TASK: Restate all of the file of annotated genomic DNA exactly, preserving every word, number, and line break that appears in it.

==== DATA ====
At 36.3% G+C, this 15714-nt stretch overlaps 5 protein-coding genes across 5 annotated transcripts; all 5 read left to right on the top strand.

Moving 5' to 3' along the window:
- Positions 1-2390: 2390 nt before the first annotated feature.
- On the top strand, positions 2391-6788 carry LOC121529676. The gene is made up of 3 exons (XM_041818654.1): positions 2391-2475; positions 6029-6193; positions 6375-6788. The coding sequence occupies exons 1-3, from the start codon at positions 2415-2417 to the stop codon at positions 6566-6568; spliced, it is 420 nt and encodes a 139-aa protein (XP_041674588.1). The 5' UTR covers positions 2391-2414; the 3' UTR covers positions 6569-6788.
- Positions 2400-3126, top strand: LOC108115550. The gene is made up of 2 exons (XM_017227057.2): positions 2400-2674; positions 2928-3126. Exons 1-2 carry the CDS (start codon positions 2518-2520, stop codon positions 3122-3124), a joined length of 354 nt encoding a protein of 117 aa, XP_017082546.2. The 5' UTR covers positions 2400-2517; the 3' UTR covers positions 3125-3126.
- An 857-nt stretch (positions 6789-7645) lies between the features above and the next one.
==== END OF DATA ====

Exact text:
At 36.3% G+C, this 15714-nt stretch overlaps 5 protein-coding genes across 5 annotated transcripts; all 5 read left to right on the top strand.

Moving 5' to 3' along the window:
- Positions 1-2390: 2390 nt before the first annotated feature.
- On the top strand, positions 2391-6788 carry LOC121529676. The gene is made up of 3 exons (XM_041818654.1): positions 2391-2475; positions 6029-6193; positions 6375-6788. The coding sequence occupies exons 1-3, from the start codon at positions 2415-2417 to the stop codon at positions 6566-6568; spliced, it is 420 nt and encodes a 139-aa protein (XP_041674588.1). The 5' UTR covers positions 2391-2414; the 3' UTR covers positions 6569-6788.
- Positions 2400-3126, top strand: LOC108115550. The gene is made up of 2 exons (XM_017227057.2): positions 2400-2674; positions 2928-3126. Exons 1-2 carry the CDS (start codon positions 2518-2520, stop codon positions 3122-3124), a joined length of 354 nt encoding a protein of 117 aa, XP_017082546.2. The 5' UTR covers positions 2400-2517; the 3' UTR covers positions 3125-3126.
- An 857-nt stretch (positions 6789-7645) lies between the features above and the next one.